Connections to Text: When the book first starts, Ben and Fallon are already 18, which means that they have already gone through most of their teenage years. But we can still see them reaching those final stages of development throughout the story. I can make the connection to Havighurst’s stages and say that they have gone through most of these like “working for pay” and “an easy relationship with the opposite sex.” Well, not so easy because they are going through their own hardships, just like almost every person in a relationship.
Other Connections: Book Trailer Similar Books
Hoover, C. (2015). November 9. New York: Atria Paperback.
Summary: The Schwa was here is a story by Neal Shusterman about a boy named Calvin Schwa, or the Schwa as he is known, that has the unusual ability of being able to just blend in with the environment and go unnoticed by everyone around him. This is noticed by Antsy Bonano, who is the character we are seeing the book through, and his friends. They use Schwa’s “ability” for pranks and to make money. But one day, during one of their heists, they get caught by Mr. Crawly who forces them to work for him. One of the jobs is to escort his blind granddaughter and soon both Antsy and Schwa begin to grow feelings for her. Eventually Schwa, who is also looking for his mother, runs away in search for her. He eventually does find her as we get to see a happy ending for the boys.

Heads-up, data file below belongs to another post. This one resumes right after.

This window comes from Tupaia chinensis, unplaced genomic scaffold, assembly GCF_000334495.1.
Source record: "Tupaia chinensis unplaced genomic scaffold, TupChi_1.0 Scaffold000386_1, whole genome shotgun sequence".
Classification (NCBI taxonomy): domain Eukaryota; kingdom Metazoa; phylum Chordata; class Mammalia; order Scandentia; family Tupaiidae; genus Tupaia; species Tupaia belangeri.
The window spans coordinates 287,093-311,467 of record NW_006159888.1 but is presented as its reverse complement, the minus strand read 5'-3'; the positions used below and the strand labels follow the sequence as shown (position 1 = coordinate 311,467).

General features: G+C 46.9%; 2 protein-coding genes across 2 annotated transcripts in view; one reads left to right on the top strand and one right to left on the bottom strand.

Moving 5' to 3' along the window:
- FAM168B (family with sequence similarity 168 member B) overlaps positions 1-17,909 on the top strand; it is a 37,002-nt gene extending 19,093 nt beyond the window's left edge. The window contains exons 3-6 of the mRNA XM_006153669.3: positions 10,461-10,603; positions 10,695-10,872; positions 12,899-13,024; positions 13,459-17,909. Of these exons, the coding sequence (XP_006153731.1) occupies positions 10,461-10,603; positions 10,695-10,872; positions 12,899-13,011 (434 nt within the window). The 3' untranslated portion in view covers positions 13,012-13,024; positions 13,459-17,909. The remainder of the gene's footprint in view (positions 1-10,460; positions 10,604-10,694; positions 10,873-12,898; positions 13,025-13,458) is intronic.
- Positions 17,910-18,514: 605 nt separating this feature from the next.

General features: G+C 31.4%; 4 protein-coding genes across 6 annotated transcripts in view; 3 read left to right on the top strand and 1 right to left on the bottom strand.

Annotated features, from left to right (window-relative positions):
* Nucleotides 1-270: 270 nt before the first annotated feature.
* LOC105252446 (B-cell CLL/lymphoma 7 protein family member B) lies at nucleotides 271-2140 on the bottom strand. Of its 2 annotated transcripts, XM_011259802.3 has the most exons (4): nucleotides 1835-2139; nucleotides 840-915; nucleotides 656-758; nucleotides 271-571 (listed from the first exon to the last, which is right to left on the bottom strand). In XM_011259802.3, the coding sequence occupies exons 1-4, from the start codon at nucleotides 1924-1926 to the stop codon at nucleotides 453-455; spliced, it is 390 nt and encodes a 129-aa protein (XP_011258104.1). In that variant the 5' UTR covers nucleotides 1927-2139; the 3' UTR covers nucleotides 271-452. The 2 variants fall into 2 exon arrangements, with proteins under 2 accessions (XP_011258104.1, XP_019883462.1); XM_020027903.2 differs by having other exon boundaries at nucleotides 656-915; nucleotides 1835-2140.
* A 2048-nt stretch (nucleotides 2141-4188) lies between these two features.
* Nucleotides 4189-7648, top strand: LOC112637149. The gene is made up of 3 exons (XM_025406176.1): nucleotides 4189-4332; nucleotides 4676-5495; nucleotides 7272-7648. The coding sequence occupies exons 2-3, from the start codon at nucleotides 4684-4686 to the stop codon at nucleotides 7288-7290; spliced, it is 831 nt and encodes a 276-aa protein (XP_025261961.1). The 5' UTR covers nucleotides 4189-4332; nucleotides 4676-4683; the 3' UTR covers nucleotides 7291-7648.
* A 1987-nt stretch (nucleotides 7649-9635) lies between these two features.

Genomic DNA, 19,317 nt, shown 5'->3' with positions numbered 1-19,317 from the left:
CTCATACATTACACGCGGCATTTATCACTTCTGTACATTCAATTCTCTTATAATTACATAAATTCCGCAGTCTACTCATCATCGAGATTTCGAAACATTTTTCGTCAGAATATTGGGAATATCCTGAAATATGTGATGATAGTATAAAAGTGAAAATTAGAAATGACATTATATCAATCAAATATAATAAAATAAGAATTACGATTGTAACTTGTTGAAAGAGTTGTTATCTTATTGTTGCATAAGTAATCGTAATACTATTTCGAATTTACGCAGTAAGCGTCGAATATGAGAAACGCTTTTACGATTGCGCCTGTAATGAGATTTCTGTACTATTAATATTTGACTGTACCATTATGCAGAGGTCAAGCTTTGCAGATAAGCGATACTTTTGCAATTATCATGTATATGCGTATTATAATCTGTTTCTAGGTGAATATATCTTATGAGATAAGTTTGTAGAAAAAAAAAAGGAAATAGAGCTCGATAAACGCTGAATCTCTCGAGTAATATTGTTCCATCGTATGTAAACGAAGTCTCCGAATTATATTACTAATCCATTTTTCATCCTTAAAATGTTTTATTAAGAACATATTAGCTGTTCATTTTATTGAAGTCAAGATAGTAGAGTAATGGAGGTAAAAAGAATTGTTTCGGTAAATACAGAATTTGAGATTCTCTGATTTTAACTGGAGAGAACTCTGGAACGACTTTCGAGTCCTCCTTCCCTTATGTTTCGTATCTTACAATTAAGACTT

Strengths: Despite Schwas “ability,” this book falls into the category of realistic fiction. The main characters are all teenage boys who live in a realistic world and do what teenage boys do. They play pranks and fall for the girl. Even the humor of the story can blend in well and doesn’t go over the top. Their are also consequences to their pranks, like when Mr. Crawly caught the boys and had them “pay off” what they have done. The subplot of Schwa searching for his missing mother works naturally with the idea of Schwa just blending in and being forgotten himself.
Connections to Text: The character of Schwa seems to be going through a rough patch in his life and not having a mother their (until the end) isn’t making things easy. When we look at Malslows Hierarchy of Needs, one can argue that he “blends in” with the environment because he hasn’t reached the level of “love and belonging” so to him, no one cares to see him. This seems to also be the reason he was fighting for Lexie, the blind granddaughter, affection. He wanted attention from someone. It is good to see that he has met up with his mother and will finally continue up in the Hierarchy of Needs.
Other Connections: Book Trailer Similar Books Lesson Plans